Property sales over $750,000 – ATO Tax Rules – Capital Gains Clearance Certificate


ATO Capital Gains Clearance Certificate –

Foreign Resident Capital Gains Witholding payments – impacts on foreign and Australian Residents

The Rules have been introduced to ensure foreign residents meet their capital gains tax liabilities.  Amounts withheld will be credited against their final income tax liability assessed on foreign residents’ income tax returns.

If the vendor is selling a taxable Australian property with a market value of $750,000 or more, the vendor is required to obtain an ATO clearance certificate and provide same to the purchaser prior to settlement, to confirm a 12.5% withholding amount does not need to be withheld from the sale transaction.

If the vendor (including Trusts, Change of Name, Deceased Estates and Mortgagee’s in Possession) fails to provide an ATO clearance certificate to the purchaser prior to settlement of the transaction, the Rules impose an obligation on purchasers to withhold 12.5% of the purchase price and pay it to the ATO.

The foreign resident vendor must apply for a tax file number (TFN) (if they don’t have one) and lodge a tax return at the end of the financial year declaring their Australian assessable income, including any capital gain from the disposal of the asset. The vendor can claim the credit for the withheld amount paid to the ATO by lodging a tax return for the relevant year.

Where a purchaser fails to withhold when they should, the ATO may issue a penalty equal to the amount that was required to be withheld and paid to the ATO (plus interest).

A clearance certificate is valid for 12 months from issue, and must be valid at the time it is made available to the purchaser.

The foreign resident capital gains withholding clearance certificate application form is used by Australian resident vendors to notify the ATO that the foreign resident capital gains withholding does not need to be withheld from the sale of taxable Australian real property (the asset).   It provides the details of vendors so the ATO can establish the vendor’s tax residency status.

The entity that has legal title to the asset (ie registered proprietor), is the entity required to obtain a clearance certificate for foreign resident capital gains withholding purposes.

If the legal title of the property is in the name of the trustee who is holding the property on behalf of a Trust or Superannuation Fund then it is the Trustee who should apply for the clearance certificate, not the Trust or Superannuation Fund.

As the threshold of $750,000 will impact upon the majority of NSW sale of land contracts, it is important that Vendors apply for an ATO Clearance Certificate sooner rather than later, to ensure that there is no delays.

There might be delays in the ATO processing an application form if the vendor has incomplete tax returns (ie the vendor has not lodged a tax return for the last 2 years or the ATO identifies evidence of poor tax behaviour etc).

The vendor is required to provide the purchaser with an ATO issued clearance certificate no later than 7 business days prior to the date scheduled for settlement of the sale of the asset to ensure no withholding occurs.

Application forms are available to download via the ATO’s website, and there is no application fee for the clearance certificate.

Penalties apply where vendors make false or misleading declarations to the ATO, or where the purchaser fails to withhold funds when they should.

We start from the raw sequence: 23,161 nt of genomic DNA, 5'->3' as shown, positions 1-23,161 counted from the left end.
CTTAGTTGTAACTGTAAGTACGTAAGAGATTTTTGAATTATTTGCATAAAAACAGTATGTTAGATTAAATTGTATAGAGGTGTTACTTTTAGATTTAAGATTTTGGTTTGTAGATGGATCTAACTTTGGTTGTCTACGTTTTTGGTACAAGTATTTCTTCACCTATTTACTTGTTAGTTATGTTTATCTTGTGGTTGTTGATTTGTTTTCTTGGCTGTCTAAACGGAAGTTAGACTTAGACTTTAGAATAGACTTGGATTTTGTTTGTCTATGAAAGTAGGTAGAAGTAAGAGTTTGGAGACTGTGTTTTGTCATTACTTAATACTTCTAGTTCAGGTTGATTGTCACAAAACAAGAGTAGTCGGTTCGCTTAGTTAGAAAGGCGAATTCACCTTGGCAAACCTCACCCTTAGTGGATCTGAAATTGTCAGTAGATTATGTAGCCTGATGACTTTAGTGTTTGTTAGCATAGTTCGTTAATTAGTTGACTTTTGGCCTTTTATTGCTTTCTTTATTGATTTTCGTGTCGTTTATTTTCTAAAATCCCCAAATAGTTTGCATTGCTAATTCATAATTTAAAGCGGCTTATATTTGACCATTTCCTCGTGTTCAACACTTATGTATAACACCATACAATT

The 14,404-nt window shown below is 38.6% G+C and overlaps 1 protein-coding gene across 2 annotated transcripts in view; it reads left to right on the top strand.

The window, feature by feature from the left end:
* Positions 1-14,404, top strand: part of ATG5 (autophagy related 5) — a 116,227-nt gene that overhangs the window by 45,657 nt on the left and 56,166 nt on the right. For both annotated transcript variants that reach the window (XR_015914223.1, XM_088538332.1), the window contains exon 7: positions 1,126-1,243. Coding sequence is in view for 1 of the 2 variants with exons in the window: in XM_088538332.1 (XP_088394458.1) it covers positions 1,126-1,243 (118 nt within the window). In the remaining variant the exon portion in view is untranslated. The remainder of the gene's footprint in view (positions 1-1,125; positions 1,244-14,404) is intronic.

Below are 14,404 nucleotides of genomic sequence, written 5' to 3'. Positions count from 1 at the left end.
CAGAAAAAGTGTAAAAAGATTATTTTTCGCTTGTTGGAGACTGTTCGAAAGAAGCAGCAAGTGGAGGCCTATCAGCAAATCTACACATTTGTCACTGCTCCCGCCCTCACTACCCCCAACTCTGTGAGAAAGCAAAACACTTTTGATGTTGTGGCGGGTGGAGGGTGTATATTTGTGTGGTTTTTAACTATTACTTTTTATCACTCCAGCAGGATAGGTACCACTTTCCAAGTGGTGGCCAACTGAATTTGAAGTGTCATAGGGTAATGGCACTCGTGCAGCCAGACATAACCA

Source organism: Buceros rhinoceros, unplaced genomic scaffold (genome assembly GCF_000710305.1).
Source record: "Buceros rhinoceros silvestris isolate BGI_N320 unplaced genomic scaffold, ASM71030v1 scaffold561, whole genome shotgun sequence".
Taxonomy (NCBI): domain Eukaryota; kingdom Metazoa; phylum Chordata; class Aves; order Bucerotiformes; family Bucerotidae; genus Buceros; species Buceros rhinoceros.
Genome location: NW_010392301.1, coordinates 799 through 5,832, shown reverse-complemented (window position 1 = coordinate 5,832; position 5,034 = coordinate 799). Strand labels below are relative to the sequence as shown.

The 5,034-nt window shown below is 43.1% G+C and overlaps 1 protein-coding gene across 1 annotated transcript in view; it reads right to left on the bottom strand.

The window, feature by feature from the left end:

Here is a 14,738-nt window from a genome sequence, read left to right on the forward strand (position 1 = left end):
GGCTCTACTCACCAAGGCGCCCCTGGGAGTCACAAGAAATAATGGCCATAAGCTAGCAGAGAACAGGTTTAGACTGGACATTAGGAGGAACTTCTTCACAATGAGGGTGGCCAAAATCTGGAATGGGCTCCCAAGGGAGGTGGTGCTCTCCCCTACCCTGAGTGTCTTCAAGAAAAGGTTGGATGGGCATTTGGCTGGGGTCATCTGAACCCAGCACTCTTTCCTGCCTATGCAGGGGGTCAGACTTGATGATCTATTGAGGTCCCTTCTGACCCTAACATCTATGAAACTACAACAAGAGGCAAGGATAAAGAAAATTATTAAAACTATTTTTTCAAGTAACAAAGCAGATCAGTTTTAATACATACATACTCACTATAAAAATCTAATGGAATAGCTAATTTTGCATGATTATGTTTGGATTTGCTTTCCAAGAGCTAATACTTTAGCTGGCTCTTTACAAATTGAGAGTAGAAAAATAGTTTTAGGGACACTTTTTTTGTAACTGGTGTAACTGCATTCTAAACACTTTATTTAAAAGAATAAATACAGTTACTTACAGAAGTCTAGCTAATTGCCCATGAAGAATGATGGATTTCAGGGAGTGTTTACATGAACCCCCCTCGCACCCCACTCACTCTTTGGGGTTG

Contracts entered into on or after 1 July 2017 if the sale price is anticipated to be more than $750,000 or above:

  • Australian resident vendors can avoid the 12.5% withholding by providing one of the following to the purchaser prior to settlement for Australian real property, a clearance certificate obtained from the ATO
  • for other asset types, a vendor declaration they are not a foreign resident.
  • Foreign resident vendors may apply for a variation of the withholding rate or make a declaration that a membership interest is not an indirect Australian real property interest and therefore not subject to withholding.
  • Purchasers must pay the amount withheld (ie 12.5% of the sale price) at settlement to the Commissioner of Taxation.

Who can complete and lodge the application form

Vendors may either complete and lodge the form themselves or have it completed and lodged on their behalf by a third party, for example a Solicitor or an Accountant.

Neither a Licensed Conveyancers or a Tax Agent are allowed to complete an application form on behalf of the vendor.  However, a vendor may provide a completed paper PDF version of the form to a Licensed Conveyancer who may send it to the ATO on behalf of the vendor.

From 27 June 2016, the Licensed Conveyancer can input the client provided information from the hard copy form into the ATOs online system.

  • A separate application must be made by each registered owner of the property (ie each vendor named on the sale contract must apply for an ATO Clearance Certificate (ie 2 vendors / 2 applications)
  • The applicant’s name must be identical with the name of the registered owner of the property – ie FULL NAME INCLUDING MIDDLE NAMES (IF ANY)
  • An on-line application submitted directly by the Vendor is the quickest turnaround time for an ATO Clearance certificate to be issued (ie currently, usually within 7 days).  Submission of a paper version of the Application form can take up to 28 days for the ATO process (depending on how busy they are).


NB – The information contained in this Article (and its contents) is general information only.  This Article is for reference purposes only and must not be considered as legal or tax advice.  If you have any queries regarding the financial or tax implications relating to your sale, please speak to your Accountant or the Australian Tax Office direct.      

Penny Browne Conveyancing (published on 14.03.2018)